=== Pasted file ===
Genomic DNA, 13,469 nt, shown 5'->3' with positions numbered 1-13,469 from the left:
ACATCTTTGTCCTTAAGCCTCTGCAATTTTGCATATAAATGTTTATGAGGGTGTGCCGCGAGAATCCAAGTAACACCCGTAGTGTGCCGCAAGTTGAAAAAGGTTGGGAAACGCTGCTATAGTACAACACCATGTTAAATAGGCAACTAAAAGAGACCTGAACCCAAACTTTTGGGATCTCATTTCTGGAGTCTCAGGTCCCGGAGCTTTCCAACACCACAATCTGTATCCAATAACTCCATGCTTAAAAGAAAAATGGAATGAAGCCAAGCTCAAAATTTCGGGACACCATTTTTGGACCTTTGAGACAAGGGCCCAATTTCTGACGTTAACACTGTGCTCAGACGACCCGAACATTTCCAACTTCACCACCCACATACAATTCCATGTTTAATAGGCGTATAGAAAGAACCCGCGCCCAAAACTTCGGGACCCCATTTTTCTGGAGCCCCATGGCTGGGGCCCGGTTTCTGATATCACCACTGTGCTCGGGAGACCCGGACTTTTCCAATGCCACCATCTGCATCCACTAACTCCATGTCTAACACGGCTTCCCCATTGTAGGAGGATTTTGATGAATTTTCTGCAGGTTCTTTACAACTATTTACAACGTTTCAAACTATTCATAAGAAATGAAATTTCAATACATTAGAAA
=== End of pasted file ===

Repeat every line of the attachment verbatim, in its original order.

Genomic DNA, 13,469 nt, shown 5'->3' with positions numbered 1-13,469 from the left:
ACATCTTTGTCCTTAAGCCTCTGCAATTTTGCATATAAATGTTTATGAGGGTGTGCCGCGAGAATCCAAGTAACACCCGTAGTGTGCCGCAAGTTGAAAAAGGTTGGGAAACGCTGCTATAGTACAACACCATGTTAAATAGGCAACTAAAAGAGACCTGAACCCAAACTTTTGGGATCTCATTTCTGGAGTCTCAGGTCCCGGAGCTTTCCAACACCACAATCTGTATCCAATAACTCCATGCTTAAAAGAAAAATGGAATGAAGCCAAGCTCAAAATTTCGGGACACCATTTTTGGACCTTTGAGACAAGGGCCCAATTTCTGACGTTAACACTGTGCTCAGACGACCCGAACATTTCCAACTTCACCACCCACATACAATTCCATGTTTAATAGGCGTATAGAAAGAACCCGCGCCCAAAACTTCGGGACCCCATTTTTCTGGAGCCCCATGGCTGGGGCCCGGTTTCTGATATCACCACTGTGCTCGGGAGACCCGGACTTTTCCAATGCCACCATCTGCATCCACTAACTCCATGTCTAACACGGCTTCCCCATTGTAGGAGGATTTTGATGAATTTTCTGCAGGTTCTTTACAACTATTTACAACGTTTCAAACTATTCATAAGAAATGAAATTTCAATACATTAGAAA